The New Jersey Appellate Division recently issued an unpublished opinion involving the false certification by the principal of a general contractor of payments to a subcontractor. The ramifications of that conduct should be considered by all contractors.
The case, AACON Contracting, LLC v. Glenn Poppe, et al. (A-1500-11T2, July 30, 2012), involved a number of related companies, all owned by the same principal, Glenn Poppe. Poppe Construction, Inc. ("Poppe Construction"), entered into a subcontract with AACON Contracting, LLC ("AACON"), to provide masonry and concrete work for the construction of a new branch pharmacy for a national chain. Although Poppe Construction represented to AACON that it was the general contractor, Poppe Contracting, Inc. ("Poppe Contracting"), was the entity that actually had a contract with the owner.
During the project, the owner rejected a concrete floor poured by AACON and a dispute arose between AACON and Poppe Construction concerning the quality of the floor. Since Walter H. Poppe General Contractors had been the entity issuing checks, it withheld payments due to AACON under the subcontract with Poppe Construction. Another contractor was retained to repair the concrete floor.
Subsequently, AACON filed a construction lien claim on the property in the amount of $214,946, which was the subcontract amount less payments received by AACON. AACON later completed its work and received a direct payment of $39,400 from the owner, in exchange for discharging the lien. AACON and Poppe Construction then submitted their dispute to arbitration. Judgment was thereafter entered on the award against Poppe Construction in the amount of $156,704.
AACON then commenced litigation against Glenn Poppe, Poppe Construction, Poppe Contracting, and Walter H. Poppe General Contractors, alleging fraud, among other claims, in an attempt to hold each defendant responsible for the judgment obtained against Poppe Construction.
The trial court found that Poppe Construction executed the subcontract with AACON while representing that it had a contract with the owner. However, as set forth above, Poppe Contracting was the entity that contracted with the owner. Glenn Poppe represented to AACON that, because the owner had not paid Poppe Construction, there was no money to pay AACON. In reality, as found by the trial court, the owner had made payments to Walter H. Poppe General Contractors. Since these payments were a result of applications submitted by Poppe Contracting, which asserted that Poppe Contracting had paid AACON, and AACON relied upon the misrepresentations that payment would be forthcoming in continuing its work, the trial court determined that AACON was damaged as a result of such false representations. The trial court further found that AACON "established the elements necessary to pierce the corporate veil" of all the Poppe entities and therefore held Glenn Poppe personally liable.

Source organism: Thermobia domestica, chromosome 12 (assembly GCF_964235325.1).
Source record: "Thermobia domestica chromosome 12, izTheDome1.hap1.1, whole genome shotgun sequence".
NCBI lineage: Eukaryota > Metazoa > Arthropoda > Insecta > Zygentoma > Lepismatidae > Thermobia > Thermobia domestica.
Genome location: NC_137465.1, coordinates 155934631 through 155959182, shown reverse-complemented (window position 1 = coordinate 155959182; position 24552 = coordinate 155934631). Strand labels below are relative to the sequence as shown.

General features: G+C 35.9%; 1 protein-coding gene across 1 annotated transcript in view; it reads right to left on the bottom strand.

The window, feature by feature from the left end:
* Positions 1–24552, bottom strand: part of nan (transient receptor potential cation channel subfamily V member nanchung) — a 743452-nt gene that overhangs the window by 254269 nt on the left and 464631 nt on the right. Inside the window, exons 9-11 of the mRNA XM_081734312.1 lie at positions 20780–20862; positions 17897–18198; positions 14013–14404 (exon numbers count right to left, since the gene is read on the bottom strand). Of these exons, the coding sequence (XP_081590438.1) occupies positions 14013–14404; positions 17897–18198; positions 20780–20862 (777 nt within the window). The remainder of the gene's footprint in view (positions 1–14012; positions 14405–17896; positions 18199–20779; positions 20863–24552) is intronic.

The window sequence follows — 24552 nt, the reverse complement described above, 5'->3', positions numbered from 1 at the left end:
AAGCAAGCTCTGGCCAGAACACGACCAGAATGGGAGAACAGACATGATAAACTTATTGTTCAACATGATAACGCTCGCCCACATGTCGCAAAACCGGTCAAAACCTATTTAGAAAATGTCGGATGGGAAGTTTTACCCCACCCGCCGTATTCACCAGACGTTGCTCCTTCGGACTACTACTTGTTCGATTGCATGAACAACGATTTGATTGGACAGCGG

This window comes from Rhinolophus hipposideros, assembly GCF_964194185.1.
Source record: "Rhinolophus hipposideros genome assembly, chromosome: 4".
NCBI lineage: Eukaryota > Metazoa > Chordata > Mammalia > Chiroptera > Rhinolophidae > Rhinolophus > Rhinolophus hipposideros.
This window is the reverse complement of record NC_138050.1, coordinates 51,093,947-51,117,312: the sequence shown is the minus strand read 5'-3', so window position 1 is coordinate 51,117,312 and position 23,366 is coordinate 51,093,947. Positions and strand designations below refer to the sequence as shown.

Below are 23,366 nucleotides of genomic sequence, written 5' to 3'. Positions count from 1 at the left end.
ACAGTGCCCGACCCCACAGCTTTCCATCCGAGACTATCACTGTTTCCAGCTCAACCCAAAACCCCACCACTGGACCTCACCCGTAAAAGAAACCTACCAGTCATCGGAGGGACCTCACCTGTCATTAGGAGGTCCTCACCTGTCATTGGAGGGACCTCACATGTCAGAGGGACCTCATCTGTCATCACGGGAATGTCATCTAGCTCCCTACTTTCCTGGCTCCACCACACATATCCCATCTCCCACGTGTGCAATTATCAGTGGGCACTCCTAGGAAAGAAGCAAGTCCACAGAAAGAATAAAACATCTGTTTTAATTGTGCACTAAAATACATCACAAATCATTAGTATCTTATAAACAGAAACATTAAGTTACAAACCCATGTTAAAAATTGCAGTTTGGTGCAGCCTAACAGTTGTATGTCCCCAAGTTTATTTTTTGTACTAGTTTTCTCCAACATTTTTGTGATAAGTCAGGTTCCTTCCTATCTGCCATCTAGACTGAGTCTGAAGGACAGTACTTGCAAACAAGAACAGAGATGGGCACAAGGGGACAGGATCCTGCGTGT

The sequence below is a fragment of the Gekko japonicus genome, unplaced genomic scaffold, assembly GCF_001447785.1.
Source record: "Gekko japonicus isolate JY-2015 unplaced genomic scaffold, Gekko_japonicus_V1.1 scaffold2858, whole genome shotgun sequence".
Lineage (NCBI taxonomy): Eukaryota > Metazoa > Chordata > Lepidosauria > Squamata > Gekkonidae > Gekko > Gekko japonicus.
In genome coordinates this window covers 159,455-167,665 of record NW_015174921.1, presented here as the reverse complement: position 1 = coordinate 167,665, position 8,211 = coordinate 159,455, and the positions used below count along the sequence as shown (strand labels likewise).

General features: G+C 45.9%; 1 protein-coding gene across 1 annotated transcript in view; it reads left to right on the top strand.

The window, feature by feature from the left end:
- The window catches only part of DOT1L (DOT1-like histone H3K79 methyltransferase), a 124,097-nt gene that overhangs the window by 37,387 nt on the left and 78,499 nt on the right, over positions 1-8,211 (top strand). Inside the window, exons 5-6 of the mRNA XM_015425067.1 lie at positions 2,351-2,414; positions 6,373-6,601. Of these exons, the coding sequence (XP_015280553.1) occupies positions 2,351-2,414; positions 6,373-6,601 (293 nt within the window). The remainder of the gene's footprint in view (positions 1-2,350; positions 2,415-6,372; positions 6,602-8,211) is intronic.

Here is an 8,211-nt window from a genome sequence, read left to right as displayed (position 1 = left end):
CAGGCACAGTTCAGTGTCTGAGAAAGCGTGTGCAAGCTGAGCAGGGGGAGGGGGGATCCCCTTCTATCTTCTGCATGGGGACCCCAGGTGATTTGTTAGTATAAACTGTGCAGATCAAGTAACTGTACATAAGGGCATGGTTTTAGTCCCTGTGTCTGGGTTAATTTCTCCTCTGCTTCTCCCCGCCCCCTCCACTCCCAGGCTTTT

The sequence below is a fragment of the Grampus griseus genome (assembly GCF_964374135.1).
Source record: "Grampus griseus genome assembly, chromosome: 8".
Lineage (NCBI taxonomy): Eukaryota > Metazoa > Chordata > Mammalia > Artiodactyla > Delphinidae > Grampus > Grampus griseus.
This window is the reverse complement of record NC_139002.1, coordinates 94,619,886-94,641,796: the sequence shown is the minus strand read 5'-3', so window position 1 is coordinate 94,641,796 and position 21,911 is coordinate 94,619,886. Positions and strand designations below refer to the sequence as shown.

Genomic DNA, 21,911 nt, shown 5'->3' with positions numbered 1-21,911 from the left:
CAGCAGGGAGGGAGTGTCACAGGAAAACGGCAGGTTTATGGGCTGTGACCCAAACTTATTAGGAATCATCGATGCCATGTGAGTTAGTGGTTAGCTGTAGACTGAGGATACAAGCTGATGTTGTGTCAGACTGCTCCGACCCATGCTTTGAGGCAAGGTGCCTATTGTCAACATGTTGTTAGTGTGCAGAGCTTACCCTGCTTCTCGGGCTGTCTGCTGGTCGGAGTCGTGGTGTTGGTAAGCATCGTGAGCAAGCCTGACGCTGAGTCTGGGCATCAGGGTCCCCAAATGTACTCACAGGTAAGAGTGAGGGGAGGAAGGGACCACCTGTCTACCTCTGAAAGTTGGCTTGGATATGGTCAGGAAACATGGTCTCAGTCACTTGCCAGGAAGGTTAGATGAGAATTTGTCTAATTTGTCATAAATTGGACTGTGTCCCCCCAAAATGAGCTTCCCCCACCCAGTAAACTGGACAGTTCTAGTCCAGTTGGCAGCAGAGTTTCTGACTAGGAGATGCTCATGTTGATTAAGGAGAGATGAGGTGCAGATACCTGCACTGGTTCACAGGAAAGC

The Appellate Division affirmed the trial court’s decision and found that the record confirmed that Glenn Poppe exclusively controlled all the "Poppe entities" and used the Poppe entities to avoid paying AACON. Accordingly, "there were sufficient grounds…to pierce the corporate veil and find defendants jointly and severally liable to [AACON]."
All contractors should carefully consider the two lessons to be learned from this decision. First, the Appellate Division permitted the subcontractor, AACON, to seek recovery of its judgment jointly and severally with the several related Poppe entities, even though AACON’s subcontract was with Poppe Construction only. Second, the Appellate Division has now determined that, by inducing an owner to issue payment by falsely representing that its subcontractors have been paid, a general contractor and its principal may be liable for fraud. Contractors should take care not to provide inaccurate information to owners about amounts paid to their subcontractors. Many owners will allow payment to be made after receipt of a monthly application, but that arrangement should be accurately reflected in any partial or final waivers or releases submitted by the contractors. Most importantly, principals and officers of general contractors should bear in mind that any individual who makes a false certification may be held personally liable to a subcontractor seeking payment for amounts due and owing.